I love Dr. Seuss. The Cat in the Hat. Green Eggs and Ham. The Lorax. The Grinch. Oh! the Places You’ll Go.

I loved reading those books as a kid, and I loved reading them to my kids, as a parent.

They are loaded with fun, memorable characters who spark our imagination and make us think. And, oh the thinks you can think, when you think about Seuss.

Over the weekend, I had the pleasure of watching a children’s theater production of Seussical the Musical—a Broadway-style show that blends together various Dr. Seuss stories.

As I watched the performance, I thought about the brilliance of Dr. Seuss’ words. There’s the obvious colorful, whimsical appeal of the rhymes. But there’s also the deeper, insightful social commentary.

Dr. Seuss books have been used to discuss topics ranging from economics to the environment, from politics to religion, and everything in between.

In Seussical, Horton the Elephant delivers a line that has particular relevance to the art of being a good teammate. And that line has been stuck in my head since I left the theater, like a catchy song lyric.

His line was, “I meant what I said, and I said what I meant. An elephant’s faithful, one hundred percent!”

For those unfamiliar with Seussical, let me provide some context…

Horton is a lovable elephant who is fooled into sitting on Mayzie La Bird’s egg, while the lazy, irresponsible bird heads off to Palm Beach for a “permanent” vacation.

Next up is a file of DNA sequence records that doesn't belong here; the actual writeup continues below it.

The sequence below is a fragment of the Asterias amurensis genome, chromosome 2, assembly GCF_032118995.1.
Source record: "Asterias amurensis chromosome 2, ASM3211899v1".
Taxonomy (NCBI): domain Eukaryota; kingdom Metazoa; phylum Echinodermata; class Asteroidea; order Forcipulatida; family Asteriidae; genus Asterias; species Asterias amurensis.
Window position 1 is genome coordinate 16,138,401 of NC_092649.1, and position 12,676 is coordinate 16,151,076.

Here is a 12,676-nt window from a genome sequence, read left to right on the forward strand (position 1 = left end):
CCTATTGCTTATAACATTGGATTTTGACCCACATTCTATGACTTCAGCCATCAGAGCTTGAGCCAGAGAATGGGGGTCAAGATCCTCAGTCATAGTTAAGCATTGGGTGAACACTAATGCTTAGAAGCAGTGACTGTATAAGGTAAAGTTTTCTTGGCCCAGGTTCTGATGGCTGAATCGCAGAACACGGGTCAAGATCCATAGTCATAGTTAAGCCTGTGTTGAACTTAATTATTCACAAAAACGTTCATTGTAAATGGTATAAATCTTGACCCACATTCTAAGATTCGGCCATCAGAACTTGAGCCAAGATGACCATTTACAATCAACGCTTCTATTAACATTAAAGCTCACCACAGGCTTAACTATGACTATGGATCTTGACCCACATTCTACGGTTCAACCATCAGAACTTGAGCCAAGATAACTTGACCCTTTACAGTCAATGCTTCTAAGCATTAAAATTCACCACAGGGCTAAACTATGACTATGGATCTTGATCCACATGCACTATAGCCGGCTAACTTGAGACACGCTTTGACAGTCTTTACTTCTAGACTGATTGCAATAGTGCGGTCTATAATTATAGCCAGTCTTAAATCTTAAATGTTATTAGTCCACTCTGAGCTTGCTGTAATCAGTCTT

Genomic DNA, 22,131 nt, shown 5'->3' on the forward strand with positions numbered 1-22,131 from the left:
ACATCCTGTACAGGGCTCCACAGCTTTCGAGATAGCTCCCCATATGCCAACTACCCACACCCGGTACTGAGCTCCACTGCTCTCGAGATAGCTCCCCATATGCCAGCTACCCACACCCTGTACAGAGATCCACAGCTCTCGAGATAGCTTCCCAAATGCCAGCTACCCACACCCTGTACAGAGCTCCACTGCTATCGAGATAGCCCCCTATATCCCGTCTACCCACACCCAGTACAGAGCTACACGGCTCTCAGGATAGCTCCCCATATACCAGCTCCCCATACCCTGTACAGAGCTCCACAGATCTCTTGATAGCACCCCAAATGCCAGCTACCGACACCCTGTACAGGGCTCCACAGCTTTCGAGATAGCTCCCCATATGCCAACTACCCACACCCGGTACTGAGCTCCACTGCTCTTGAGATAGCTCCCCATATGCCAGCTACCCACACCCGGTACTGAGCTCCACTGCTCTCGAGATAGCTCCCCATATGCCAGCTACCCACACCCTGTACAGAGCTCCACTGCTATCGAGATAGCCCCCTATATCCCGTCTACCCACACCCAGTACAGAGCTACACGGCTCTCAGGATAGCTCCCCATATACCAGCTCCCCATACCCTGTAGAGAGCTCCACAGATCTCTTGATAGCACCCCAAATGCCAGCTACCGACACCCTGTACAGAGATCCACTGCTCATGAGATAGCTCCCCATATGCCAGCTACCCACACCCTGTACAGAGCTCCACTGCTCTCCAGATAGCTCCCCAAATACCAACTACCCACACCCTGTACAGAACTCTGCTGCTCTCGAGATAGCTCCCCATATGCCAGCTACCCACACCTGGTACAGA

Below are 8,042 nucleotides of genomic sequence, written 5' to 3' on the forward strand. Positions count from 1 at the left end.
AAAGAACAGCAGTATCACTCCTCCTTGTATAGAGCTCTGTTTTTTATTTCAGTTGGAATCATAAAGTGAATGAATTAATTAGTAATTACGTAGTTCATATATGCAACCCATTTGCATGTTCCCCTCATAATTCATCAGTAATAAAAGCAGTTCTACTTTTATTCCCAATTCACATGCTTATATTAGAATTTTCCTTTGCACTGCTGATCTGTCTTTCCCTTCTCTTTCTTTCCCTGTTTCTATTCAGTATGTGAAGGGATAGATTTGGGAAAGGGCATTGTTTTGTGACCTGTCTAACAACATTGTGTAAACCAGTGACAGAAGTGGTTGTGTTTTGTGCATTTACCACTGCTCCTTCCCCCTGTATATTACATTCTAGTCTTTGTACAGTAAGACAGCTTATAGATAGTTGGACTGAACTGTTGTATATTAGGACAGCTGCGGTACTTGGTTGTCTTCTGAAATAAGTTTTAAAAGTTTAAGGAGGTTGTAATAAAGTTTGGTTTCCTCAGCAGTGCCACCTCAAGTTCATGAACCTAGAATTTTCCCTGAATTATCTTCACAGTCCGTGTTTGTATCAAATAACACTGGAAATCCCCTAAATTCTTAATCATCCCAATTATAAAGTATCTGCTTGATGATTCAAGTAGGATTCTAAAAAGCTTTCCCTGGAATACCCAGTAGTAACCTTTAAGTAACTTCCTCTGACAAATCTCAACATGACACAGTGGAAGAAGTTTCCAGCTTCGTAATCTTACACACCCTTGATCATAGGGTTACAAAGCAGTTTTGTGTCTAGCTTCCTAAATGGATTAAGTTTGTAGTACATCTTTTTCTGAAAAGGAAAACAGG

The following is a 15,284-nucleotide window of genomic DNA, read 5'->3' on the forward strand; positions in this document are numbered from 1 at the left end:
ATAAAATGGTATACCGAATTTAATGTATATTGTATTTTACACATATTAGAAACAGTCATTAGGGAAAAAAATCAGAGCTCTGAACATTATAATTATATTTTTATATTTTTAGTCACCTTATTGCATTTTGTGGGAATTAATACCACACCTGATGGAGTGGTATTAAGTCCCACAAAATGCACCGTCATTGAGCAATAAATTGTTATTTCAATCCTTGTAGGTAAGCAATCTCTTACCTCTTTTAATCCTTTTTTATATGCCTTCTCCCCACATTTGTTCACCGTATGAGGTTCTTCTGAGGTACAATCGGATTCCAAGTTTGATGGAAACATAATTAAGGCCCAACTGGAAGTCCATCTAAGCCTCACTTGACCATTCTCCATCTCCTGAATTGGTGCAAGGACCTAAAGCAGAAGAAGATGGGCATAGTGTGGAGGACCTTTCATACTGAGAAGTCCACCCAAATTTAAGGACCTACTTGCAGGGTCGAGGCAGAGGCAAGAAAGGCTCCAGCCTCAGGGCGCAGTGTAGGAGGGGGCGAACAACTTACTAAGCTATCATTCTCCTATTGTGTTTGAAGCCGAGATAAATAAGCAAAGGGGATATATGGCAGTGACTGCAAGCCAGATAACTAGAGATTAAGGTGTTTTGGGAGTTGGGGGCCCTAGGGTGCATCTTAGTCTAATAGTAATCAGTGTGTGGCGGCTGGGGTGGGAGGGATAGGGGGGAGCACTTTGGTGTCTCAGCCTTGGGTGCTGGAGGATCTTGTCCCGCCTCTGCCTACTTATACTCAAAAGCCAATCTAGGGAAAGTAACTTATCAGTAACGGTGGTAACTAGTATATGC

Despite being exposed to the elements, ridiculed by the other jungle animals, captured by poachers, and forced to perform in a circus, Horton continues to sit on the egg. Even when it becomes clear that Mayzie isn’t going to return, Horton insists on honoring his commitment, repeatedly stating, “”I meant what I said, and I said what I meant. An elephant’s faithful, one hundred percent!”

To be clear, Horton is a good teammate. He’s kind, humble, unselfish, and as his line suggests, “faithful, one hundred percent.” In contemporary jargon, he’s “all in.” But there’s more to be derived from Horton’s words, than just those traditional good teammate qualities.

Look at the first part of his line: “I meant what I said…”

Good teammates are both honest and sincere. They have the ability to speak the truth to the other members of the team.

When they speak, we accept that they don’t have a hidden agenda. Their words are delivered with the genuine purpose of helping the team.

But the second part of Horton’s line—“…and I said what I meant”—is a crucial component of being a good teammate that is often overlooked.

Good teammates not only have the ability to speak the truth to the other members of the team, they have the willingness to tactfully do so. They actually say what they mean.

When there is an issue, good teammates don’t remain silent, nor do they complain to those who can’t do anything about the issue. They go to the source, and they say what they mean.

Horton Hatches the Egg is one of the top selling children’s books of all time. Although it was originally published nearly 80 years ago, its message is eternal, especially when it comes to teamwork.

Speaking the truth is of paramount importance to good teammates. Their word is not only their bond, it’s their way of showing how much they care.

In the words of the Sour Kangaroo, “How true! Yes, how true!.”

As always…Good teammates care. Good teammates share. Good teammates listen. Go be a good teammate.

Lance Loya is a leading authority on the good teammate mindset. He is a college basketball coach turned author, blogger, and professional speaker, who inspires TEAMBUSTERS to become TEAMMATES. You can follow him on Twitter, Facebook, or through his weekly Good Teammate blog.


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